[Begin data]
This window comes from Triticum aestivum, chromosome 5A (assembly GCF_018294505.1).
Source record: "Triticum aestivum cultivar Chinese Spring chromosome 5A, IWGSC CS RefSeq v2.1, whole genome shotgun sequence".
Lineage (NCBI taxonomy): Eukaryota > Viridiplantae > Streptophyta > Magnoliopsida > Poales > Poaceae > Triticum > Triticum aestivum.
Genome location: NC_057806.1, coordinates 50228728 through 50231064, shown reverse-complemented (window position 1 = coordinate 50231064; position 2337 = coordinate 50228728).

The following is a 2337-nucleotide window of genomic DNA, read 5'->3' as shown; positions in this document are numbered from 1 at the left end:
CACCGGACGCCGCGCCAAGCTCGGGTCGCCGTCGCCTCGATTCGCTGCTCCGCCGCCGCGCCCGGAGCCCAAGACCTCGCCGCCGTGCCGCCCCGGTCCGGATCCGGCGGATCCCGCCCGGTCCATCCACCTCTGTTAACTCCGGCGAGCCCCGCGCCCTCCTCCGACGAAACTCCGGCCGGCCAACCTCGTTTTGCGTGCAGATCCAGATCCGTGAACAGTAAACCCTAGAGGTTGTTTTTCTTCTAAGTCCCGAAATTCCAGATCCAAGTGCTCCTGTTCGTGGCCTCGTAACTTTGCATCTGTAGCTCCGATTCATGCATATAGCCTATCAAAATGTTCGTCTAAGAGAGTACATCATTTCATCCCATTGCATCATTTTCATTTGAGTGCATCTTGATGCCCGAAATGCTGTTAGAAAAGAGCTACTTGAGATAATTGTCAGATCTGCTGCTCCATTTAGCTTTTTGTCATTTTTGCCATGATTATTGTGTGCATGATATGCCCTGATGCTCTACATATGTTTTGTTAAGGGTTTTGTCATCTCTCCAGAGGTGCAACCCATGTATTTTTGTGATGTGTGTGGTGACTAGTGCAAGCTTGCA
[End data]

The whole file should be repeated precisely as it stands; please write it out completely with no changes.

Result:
This window comes from Triticum aestivum, chromosome 5A (assembly GCF_018294505.1).
Source record: "Triticum aestivum cultivar Chinese Spring chromosome 5A, IWGSC CS RefSeq v2.1, whole genome shotgun sequence".
Lineage (NCBI taxonomy): Eukaryota > Viridiplantae > Streptophyta > Magnoliopsida > Poales > Poaceae > Triticum > Triticum aestivum.
Genome location: NC_057806.1, coordinates 50228728 through 50231064, shown reverse-complemented (window position 1 = coordinate 50231064; position 2337 = coordinate 50228728).

The following is a 2337-nucleotide window of genomic DNA, read 5'->3' as shown; positions in this document are numbered from 1 at the left end:
CACCGGACGCCGCGCCAAGCTCGGGTCGCCGTCGCCTCGATTCGCTGCTCCGCCGCCGCGCCCGGAGCCCAAGACCTCGCCGCCGTGCCGCCCCGGTCCGGATCCGGCGGATCCCGCCCGGTCCATCCACCTCTGTTAACTCCGGCGAGCCCCGCGCCCTCCTCCGACGAAACTCCGGCCGGCCAACCTCGTTTTGCGTGCAGATCCAGATCCGTGAACAGTAAACCCTAGAGGTTGTTTTTCTTCTAAGTCCCGAAATTCCAGATCCAAGTGCTCCTGTTCGTGGCCTCGTAACTTTGCATCTGTAGCTCCGATTCATGCATATAGCCTATCAAAATGTTCGTCTAAGAGAGTACATCATTTCATCCCATTGCATCATTTTCATTTGAGTGCATCTTGATGCCCGAAATGCTGTTAGAAAAGAGCTACTTGAGATAATTGTCAGATCTGCTGCTCCATTTAGCTTTTTGTCATTTTTGCCATGATTATTGTGTGCATGATATGCCCTGATGCTCTACATATGTTTTGTTAAGGGTTTTGTCATCTCTCCAGAGGTGCAACCCATGTATTTTTGTGATGTGTGTGGTGACTAGTGCAAGCTTGCA